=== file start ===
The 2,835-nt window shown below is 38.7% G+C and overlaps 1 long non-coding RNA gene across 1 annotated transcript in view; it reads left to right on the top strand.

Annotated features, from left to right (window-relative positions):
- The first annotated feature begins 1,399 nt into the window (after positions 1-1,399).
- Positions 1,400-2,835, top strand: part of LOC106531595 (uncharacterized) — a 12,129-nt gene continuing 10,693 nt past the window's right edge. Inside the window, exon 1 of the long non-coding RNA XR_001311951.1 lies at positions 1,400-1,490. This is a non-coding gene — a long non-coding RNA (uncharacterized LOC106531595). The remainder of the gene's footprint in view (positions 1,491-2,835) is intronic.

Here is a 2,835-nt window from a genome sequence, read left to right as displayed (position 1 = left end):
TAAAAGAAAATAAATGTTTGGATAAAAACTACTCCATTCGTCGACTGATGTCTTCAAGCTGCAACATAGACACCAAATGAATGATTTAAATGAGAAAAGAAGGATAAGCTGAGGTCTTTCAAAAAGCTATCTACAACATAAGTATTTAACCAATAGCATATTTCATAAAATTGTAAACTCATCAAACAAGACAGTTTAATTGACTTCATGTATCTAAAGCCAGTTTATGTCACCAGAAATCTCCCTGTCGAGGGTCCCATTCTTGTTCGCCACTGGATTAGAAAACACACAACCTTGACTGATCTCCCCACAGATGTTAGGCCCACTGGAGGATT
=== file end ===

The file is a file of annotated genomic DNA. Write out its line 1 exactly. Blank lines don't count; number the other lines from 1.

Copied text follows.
The 2,835-nt window shown below is 38.7% G+C and overlaps 1 long non-coding RNA gene across 1 annotated transcript in view; it reads left to right on the top strand.